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What did you like best about Siege at the Villa Lipp? What did you like least?
I am a fan of Eric Ambler in the main, especially his better known works such as Journey into Fear and Uncommon Danger. What I struggled with here however was something of a lack of action and what was in essence a rather placid story. It seemed a chore to listen to in the end which is something I wouldn't have identified with Ambler at all.
What was the most interesting aspect of this story? The least interesting?
The thing I perhaps struggled with most was what seemed to me a rather flat, over technical explanation of what is really quite a dry subject matter; tax avoidance. During certain passages I found my attention wandering. The Criminologists were a strange set of characters too; neither menacing enough to provide a threat nor naive enough to represent the victims or fools you might have expected to act as foils for the 'baddie'. Also, for a crime novel, did it really deliver a crime? Is Firman a bad man or merely a shady businessman? The reasoning behind the siege was somewhat confused I thought too.
Have you listened to any of Stephen Greif’s other performances? How does this one compare?
I believe he delivered what the text demanded of the characters.
If this book were a film would you go see it?
If it were rearranged, it could be a true thriller I guess. There are interesting journeys into the past that explain who Firman is and why he finds himself the man he is but embedded as they are within the siege framework, they end up feeling too disconnected to matter.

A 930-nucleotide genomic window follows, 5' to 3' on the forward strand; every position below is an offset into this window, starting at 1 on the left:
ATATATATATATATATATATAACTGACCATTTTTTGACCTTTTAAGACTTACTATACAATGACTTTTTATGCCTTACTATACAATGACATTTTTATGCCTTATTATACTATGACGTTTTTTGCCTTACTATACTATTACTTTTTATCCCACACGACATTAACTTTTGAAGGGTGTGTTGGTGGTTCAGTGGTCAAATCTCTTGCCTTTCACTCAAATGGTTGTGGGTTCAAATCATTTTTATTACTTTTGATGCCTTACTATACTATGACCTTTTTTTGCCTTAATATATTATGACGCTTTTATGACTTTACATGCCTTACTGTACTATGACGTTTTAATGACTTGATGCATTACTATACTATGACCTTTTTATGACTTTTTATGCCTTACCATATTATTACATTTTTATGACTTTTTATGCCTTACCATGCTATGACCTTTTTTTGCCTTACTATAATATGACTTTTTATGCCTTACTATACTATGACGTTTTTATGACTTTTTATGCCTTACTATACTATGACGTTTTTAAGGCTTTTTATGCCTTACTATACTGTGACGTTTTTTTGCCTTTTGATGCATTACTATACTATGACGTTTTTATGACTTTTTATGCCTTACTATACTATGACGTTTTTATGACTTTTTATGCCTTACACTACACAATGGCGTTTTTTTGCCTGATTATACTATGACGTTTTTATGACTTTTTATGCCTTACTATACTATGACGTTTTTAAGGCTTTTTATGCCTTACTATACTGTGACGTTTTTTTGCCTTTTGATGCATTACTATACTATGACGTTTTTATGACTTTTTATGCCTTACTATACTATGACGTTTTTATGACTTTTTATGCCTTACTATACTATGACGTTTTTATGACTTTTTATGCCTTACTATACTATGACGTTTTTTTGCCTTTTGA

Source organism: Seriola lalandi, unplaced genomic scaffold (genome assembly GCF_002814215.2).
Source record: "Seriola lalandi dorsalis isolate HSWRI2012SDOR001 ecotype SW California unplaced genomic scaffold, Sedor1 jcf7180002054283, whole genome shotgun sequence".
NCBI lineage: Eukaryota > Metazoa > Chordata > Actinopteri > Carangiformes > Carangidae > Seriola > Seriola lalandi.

Any additional comments?
In my humble opinion, the book is overlong and doesn't really deliver a punchy story. Everyone comes across as bland or strangely apathetic.
Any additional comments?
Without spoilers I will just say this is a story about the world of corrupt tax advisors, extortionists and criminologists and, more than a story, it paints a detailed portrait of the people and their psychology. It has an authentic feel though, not being an expert in this field, I can't be certain that it is based on accurate research. The story is set during the eponymous siege but much of it takes the form of flashbacks relating the life story of the first person narrator. It paints a convincing and fascinating picture of a world of deception, threats and bluffs. I found it engrossing from start to finish.
Stephen Greif uses less variation for the different voices than my favourite readers - in a few places barely enough to distinguish who is speaking - but he has a pleasant voice to listen to and the suave intonation he gives the narrator's character is perfect.